Companies in different sectors would keep a different payout ratio. A company’s lifecycle will also dominate the dividend decision.
We can broadly categorize the dividend payout ratio into four categories.
Normal Payout Ratio
Companies in their early stages usually do not pay dividends. Some companies making large profits can offer dividends too. A dividend payout ratio of 0% to 30% is observed with these companies. As dividends are inconsistent with these companies, income-oriented investors do not value such dividends as much.
Healthy Payout Ratio
A dividend payout ratio of 30%-50% is considered a healthy payout ratio. Established companies with accumulated cash reserves would maintain such healthy payout ratios. A payout ratio of 50% means a company is payout half of its earnings as dividends.
Similarly, companies that pay dividends in the range of 50% to 80% are considered high payout ratios. Such a high dividend ratio is possible only for well-established companies that have low reinvestment requirements.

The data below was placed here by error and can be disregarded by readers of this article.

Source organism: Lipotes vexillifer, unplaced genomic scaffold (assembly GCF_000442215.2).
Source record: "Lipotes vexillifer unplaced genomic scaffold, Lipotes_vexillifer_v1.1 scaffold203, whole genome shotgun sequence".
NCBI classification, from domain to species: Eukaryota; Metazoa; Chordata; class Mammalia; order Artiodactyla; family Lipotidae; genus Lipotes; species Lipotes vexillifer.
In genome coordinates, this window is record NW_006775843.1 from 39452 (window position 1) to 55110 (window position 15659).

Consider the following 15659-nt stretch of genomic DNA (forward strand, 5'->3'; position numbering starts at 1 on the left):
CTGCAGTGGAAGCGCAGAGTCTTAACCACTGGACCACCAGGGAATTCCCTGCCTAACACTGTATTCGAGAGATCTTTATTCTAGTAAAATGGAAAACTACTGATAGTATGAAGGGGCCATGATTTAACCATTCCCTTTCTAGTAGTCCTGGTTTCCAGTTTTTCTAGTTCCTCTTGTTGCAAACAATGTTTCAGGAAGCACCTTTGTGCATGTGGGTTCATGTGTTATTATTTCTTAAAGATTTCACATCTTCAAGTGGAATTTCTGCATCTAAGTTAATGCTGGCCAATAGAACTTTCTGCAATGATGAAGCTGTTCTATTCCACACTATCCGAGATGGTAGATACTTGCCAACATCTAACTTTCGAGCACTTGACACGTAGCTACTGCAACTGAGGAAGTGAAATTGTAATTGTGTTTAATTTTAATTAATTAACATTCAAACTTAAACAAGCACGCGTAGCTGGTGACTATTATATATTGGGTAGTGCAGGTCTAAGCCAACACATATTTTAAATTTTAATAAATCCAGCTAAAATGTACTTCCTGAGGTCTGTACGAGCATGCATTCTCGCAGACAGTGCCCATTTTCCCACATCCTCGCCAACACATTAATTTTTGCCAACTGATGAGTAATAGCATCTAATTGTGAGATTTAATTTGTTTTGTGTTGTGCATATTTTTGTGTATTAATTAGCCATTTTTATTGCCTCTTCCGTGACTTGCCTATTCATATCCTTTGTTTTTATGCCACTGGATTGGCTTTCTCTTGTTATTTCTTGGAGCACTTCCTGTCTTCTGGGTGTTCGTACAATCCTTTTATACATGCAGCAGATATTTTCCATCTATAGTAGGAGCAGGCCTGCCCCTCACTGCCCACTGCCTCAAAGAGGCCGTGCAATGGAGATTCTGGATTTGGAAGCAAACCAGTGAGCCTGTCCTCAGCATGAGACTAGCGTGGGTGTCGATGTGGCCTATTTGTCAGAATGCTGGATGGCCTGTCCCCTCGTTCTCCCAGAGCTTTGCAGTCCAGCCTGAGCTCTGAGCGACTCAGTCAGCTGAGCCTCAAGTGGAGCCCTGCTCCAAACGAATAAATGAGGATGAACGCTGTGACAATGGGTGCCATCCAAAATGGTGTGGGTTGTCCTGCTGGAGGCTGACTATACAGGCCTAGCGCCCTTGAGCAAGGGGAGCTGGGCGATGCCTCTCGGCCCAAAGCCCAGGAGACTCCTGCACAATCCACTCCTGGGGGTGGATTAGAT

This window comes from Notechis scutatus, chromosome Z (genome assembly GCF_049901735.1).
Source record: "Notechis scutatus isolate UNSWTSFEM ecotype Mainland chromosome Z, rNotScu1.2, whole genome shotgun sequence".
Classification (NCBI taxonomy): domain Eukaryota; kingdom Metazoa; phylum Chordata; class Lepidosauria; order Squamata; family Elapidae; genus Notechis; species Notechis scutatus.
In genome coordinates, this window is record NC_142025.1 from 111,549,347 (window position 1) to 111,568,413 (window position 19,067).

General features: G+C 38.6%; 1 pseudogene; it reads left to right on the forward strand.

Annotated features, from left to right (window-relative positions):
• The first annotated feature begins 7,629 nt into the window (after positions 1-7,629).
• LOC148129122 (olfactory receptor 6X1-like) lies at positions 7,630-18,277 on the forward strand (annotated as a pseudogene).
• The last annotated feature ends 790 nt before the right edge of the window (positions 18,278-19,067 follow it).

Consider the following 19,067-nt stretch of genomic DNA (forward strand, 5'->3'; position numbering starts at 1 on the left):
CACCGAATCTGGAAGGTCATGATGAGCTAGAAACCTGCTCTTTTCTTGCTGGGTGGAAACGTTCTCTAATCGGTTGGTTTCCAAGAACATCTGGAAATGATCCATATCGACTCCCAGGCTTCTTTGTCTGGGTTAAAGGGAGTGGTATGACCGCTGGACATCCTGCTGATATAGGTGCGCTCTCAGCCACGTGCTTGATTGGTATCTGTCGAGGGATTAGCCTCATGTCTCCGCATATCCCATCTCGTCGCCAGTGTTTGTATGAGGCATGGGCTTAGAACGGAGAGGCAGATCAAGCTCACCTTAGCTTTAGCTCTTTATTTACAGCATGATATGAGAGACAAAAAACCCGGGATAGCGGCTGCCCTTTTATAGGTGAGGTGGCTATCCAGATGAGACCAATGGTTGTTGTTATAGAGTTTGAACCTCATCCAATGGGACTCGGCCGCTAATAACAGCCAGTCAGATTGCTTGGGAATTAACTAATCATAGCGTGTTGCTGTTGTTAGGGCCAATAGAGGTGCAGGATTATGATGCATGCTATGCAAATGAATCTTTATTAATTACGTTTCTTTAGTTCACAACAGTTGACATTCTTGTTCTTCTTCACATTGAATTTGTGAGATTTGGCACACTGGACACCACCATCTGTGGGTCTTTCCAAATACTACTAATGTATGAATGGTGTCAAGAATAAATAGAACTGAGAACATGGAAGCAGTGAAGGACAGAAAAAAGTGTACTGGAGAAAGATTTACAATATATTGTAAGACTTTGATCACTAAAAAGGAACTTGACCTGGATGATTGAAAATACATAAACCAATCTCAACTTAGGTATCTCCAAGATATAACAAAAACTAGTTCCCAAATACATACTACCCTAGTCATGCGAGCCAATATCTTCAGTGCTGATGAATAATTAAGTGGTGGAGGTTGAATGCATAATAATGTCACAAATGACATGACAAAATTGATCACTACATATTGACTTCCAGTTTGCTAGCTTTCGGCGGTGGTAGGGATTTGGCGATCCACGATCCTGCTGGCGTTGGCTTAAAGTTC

Excessive Payout Ratio
A payout ratio of 80% to 100% is considered very high. Anything above 100% is deemed to be excessive. It means a company is paying out in dividends more than it is earning. Thus, it will be difficult to maintain such excessive payout ratios. Investors must keep aware of these risks.
Risky Payout Ratio
Unless a company is taking advantage of accounting standards’ relaxation, maintaining a payout ratio above 150% is impossible. Such risky payout ratios are bad for investors and the company itself. In short, it means a company is borrowing to pay dividends which cannot be sustained in the long run.
A dividend payout ratio is a useful financial ratio for investors. Analyzing a good payout ratio requires looking at a broader context. A payout ratio above 100% is always considered risky. It is difficult to sustain unless a company has large accumulated cash reserves.